Tharwa Sandwash

Sun 04 July 2021 09:00am

Lia Battisson

We will explore the Murrumbidgee corridor at Tharwa Sandwash, which is accessed just south of Tharwa from Smiths Rd.    Meet for carpooling in Lanyon Marketplace carpark at 9am, the section on the right as you turn in on Balcombe St.  Please come prepared for all weathers and wear sturdy footwear.  A couple of hours should be enough and we may visit Namadgi Visitors Centre afterwards if time allows.  Booking is essential.  Contact Lia Battisson at before 1 July; please provide your name and mobile number, and the name and number of an emergency contact.

Post event report

Arrangements had been made to meet at Lanyon Marketplace for carpooling, but given the current situation with Covid 19 requirements, this was revised to give participants the option to go directly to Tharwa Sandwash.  Ultimately eleven members met at 9:15 am at Tharwa Sandwash.  It was cool, but still as we walked downstream for a short distance.  There were no waterbirds to be seen, but we heard White-winged Choughs and a small mixed feeding flock up by the road, so we went there for a look. Various thornbills were in the company of Grey Fantails.  We then followed the vehicular track upstream, as the walking track closer to the river is overgrown with weeds and taken over by wombats.  We did see a wombat, but he was very close to home and quickly disappeared.  Highlights were a brief look at a Speckled Warbler and a small flock of Red-browed Finches.  The leader had promised a chocolate frog to the person who found the resident pair of Tawny Frogmouths at the beginning of the outing.  They didn’t materialise until we had almost finished, within 30 metres of the carpark, where she spotted them herself.  A total of 30 species was observed by the group.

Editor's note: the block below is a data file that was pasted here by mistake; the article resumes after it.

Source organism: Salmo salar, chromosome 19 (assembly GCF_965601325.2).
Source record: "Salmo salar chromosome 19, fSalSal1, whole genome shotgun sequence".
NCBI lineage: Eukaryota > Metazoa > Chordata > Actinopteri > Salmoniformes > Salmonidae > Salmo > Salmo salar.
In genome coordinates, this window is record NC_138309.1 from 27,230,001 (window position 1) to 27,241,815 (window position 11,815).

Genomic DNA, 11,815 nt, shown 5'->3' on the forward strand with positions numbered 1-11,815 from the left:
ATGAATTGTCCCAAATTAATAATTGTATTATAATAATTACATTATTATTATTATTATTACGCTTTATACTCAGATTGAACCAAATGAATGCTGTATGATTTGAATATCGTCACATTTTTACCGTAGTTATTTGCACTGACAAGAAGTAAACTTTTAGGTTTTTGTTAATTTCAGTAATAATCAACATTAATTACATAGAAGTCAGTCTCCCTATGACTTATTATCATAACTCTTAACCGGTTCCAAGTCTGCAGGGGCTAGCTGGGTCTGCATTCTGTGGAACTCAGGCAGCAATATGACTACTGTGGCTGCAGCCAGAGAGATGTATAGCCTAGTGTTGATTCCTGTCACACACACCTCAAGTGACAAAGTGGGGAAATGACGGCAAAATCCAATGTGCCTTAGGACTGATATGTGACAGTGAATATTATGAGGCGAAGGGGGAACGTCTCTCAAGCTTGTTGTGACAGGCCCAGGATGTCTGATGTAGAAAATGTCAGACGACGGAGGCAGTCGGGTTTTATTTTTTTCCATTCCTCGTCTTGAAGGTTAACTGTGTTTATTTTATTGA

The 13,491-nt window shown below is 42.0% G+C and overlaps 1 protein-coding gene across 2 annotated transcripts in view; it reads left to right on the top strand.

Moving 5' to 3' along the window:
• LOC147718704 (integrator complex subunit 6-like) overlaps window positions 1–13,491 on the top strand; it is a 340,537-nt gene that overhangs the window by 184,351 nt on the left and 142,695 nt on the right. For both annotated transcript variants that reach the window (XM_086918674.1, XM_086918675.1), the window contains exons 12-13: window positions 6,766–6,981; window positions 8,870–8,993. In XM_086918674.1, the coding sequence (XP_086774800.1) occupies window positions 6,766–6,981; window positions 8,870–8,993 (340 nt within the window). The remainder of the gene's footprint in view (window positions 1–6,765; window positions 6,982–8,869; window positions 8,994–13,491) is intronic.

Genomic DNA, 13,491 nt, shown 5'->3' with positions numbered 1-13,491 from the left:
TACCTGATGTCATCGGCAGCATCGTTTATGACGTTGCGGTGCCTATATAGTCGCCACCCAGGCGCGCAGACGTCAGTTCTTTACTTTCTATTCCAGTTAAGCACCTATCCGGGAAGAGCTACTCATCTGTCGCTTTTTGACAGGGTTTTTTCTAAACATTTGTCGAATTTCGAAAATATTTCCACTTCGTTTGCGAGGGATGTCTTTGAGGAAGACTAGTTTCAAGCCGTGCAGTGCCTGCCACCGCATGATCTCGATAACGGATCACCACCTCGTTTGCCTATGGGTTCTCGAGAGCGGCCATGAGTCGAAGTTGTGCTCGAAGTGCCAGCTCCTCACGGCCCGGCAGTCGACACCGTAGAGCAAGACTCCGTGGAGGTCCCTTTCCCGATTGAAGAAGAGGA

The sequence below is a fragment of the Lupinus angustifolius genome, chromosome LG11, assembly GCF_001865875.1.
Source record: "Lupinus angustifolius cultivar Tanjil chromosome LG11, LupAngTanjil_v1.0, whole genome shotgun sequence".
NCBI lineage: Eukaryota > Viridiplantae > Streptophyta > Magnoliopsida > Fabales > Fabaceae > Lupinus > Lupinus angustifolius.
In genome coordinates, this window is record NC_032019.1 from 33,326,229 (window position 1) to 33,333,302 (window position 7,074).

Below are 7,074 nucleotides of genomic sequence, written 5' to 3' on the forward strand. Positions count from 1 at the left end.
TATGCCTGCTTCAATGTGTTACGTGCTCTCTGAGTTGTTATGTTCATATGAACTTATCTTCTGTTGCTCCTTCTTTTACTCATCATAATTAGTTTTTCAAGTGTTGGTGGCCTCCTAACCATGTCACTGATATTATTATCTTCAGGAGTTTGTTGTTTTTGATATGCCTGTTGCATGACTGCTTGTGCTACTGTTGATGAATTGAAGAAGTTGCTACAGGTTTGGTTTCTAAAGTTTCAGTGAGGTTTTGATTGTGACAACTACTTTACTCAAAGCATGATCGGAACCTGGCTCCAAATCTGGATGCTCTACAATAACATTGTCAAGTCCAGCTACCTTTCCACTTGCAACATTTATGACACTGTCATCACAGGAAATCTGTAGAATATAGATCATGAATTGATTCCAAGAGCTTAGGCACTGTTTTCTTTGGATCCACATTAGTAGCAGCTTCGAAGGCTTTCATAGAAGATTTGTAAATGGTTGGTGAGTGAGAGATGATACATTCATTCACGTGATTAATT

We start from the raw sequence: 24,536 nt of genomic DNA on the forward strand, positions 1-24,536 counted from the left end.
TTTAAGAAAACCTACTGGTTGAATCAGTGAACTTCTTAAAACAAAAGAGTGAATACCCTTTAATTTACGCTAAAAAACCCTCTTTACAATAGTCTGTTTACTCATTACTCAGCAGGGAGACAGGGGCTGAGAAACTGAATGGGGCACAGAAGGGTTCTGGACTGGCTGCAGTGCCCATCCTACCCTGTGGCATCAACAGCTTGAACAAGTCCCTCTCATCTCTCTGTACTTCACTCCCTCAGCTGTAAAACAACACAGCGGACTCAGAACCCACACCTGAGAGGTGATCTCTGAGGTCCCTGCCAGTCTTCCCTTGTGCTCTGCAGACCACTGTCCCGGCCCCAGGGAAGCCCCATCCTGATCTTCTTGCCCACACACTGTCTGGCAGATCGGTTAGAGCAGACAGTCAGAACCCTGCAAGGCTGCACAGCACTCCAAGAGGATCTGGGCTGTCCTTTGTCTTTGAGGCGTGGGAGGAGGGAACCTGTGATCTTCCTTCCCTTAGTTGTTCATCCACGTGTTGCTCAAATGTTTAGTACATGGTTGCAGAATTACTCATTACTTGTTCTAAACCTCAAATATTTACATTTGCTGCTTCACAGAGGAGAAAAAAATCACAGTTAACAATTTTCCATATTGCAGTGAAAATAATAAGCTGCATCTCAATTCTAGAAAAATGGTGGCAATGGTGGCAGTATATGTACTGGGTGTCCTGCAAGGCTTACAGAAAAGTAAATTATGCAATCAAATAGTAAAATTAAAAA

We then decided to go to Namadgi Visitors Centre.  There was nothing on the dam so we proceeded up towards the back fence to see if we could find the Jacky Winter that has been seen recently.  We didn’t find it but heard a Grey Currawong and were surprised to see a Western Gerygone.  Some of our party heard a Speckled Warbler and saw a Fan-tailed Cuckoo, which was being pursued by a Grey Butcherbird.  The wind increased and it was getting cold, so we didn’t spend much time there. In all 14 species were observed.

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